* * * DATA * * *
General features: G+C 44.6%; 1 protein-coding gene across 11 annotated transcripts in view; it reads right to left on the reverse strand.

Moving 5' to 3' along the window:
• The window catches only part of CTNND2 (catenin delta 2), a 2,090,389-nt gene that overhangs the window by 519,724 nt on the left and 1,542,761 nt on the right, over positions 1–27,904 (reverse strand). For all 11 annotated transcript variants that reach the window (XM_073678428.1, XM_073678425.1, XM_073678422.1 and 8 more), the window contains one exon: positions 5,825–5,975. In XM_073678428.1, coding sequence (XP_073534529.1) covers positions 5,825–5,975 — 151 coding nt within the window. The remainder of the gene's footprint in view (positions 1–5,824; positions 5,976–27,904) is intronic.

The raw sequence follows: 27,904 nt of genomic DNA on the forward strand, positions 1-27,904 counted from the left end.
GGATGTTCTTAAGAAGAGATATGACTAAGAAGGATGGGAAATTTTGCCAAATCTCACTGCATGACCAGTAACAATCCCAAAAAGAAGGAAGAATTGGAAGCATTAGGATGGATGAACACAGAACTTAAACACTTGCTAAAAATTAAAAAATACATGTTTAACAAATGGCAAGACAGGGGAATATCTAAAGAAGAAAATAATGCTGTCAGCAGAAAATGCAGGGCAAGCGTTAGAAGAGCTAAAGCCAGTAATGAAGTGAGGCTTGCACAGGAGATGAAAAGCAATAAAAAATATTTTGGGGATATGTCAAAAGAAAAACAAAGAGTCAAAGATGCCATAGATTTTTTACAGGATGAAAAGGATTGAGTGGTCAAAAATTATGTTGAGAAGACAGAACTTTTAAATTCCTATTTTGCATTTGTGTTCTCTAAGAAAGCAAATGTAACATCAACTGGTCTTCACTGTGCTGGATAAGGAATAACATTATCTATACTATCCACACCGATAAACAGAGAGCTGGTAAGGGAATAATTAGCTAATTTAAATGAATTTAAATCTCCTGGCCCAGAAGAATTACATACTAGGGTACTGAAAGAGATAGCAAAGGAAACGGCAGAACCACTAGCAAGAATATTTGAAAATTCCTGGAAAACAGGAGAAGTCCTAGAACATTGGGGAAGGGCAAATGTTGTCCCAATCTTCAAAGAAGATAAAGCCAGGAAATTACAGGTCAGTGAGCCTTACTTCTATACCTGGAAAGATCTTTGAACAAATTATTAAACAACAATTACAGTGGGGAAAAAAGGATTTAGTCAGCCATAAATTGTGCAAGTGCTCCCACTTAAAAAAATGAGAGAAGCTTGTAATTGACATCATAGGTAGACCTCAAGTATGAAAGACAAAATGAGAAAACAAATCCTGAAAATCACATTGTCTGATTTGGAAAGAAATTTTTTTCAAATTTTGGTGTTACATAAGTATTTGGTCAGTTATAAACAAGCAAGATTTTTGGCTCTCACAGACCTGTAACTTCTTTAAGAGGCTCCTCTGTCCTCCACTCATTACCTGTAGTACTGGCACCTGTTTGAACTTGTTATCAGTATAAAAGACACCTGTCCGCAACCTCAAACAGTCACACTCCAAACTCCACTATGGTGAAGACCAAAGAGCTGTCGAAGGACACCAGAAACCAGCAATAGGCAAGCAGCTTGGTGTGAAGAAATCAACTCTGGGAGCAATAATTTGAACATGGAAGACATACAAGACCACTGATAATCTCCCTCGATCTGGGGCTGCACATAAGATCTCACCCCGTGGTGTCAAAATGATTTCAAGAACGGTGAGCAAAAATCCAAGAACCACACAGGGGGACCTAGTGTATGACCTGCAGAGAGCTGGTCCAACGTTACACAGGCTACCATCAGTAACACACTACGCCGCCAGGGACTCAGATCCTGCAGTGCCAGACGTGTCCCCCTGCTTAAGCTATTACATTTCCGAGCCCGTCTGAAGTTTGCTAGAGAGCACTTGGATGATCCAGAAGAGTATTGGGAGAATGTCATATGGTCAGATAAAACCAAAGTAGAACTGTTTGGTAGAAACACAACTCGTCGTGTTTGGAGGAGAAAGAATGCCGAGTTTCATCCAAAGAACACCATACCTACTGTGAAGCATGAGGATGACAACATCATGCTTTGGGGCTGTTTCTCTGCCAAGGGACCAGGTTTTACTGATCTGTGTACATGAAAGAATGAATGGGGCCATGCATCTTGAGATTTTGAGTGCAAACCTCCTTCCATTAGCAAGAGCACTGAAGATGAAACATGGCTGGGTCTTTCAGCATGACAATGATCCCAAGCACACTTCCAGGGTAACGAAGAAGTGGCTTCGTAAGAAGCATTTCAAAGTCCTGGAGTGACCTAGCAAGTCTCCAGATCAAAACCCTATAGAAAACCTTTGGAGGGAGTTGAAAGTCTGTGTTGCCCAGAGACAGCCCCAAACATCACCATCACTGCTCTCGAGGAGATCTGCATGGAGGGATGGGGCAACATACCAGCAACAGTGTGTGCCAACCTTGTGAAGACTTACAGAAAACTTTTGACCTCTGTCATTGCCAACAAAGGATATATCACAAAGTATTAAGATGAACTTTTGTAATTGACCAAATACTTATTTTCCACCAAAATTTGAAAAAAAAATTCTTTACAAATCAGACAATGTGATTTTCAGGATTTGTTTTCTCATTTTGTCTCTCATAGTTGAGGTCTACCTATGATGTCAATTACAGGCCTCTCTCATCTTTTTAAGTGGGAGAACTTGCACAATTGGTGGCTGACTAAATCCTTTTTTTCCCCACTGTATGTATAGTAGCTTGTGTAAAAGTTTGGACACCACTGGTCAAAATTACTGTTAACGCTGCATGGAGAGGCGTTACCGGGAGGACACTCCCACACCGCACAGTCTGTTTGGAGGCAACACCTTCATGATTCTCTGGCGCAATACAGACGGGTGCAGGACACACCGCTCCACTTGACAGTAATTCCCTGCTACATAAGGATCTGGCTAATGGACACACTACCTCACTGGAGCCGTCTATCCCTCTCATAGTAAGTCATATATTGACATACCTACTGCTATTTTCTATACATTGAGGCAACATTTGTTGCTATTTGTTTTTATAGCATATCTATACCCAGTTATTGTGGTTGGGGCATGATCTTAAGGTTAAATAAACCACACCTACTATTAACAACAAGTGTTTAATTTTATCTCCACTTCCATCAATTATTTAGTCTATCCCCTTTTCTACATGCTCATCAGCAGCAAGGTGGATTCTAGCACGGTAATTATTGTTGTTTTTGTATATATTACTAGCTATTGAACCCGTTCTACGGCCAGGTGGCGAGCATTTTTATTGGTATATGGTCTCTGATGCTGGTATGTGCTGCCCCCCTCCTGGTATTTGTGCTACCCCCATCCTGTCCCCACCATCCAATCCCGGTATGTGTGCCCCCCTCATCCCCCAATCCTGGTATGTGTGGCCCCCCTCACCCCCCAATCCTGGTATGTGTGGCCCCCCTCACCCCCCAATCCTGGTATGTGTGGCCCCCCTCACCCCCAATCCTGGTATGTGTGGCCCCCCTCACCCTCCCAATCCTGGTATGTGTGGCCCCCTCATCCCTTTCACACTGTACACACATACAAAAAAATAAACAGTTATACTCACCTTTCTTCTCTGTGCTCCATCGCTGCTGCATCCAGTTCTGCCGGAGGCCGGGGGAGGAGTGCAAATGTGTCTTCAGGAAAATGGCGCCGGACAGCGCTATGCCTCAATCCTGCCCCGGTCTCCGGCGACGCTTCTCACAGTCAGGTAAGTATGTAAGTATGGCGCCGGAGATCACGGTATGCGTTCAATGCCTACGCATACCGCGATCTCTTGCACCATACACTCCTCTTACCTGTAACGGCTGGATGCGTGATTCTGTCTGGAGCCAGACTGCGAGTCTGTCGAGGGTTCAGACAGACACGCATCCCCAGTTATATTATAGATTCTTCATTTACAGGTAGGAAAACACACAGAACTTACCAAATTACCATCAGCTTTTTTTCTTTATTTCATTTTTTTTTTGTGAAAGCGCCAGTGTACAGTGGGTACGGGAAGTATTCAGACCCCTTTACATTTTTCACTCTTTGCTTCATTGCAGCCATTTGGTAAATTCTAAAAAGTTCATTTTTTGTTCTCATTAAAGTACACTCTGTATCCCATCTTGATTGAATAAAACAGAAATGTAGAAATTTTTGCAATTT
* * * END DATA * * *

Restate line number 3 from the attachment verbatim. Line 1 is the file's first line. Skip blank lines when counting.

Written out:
• The window catches only part of CTNND2 (catenin delta 2), a 2,090,389-nt gene that overhangs the window by 519,724 nt on the left and 1,542,761 nt on the right, over positions 1–27,904 (reverse strand). For all 11 annotated transcript variants that reach the window (XM_073678428.1, XM_073678425.1, XM_073678422.1 and 8 more), the window contains one exon: positions 5,825–5,975. In XM_073678428.1, coding sequence (XP_073534529.1) covers positions 5,825–5,975 — 151 coding nt within the window. The remainder of the gene's footprint in view (positions 1–5,824; positions 5,976–27,904) is intronic.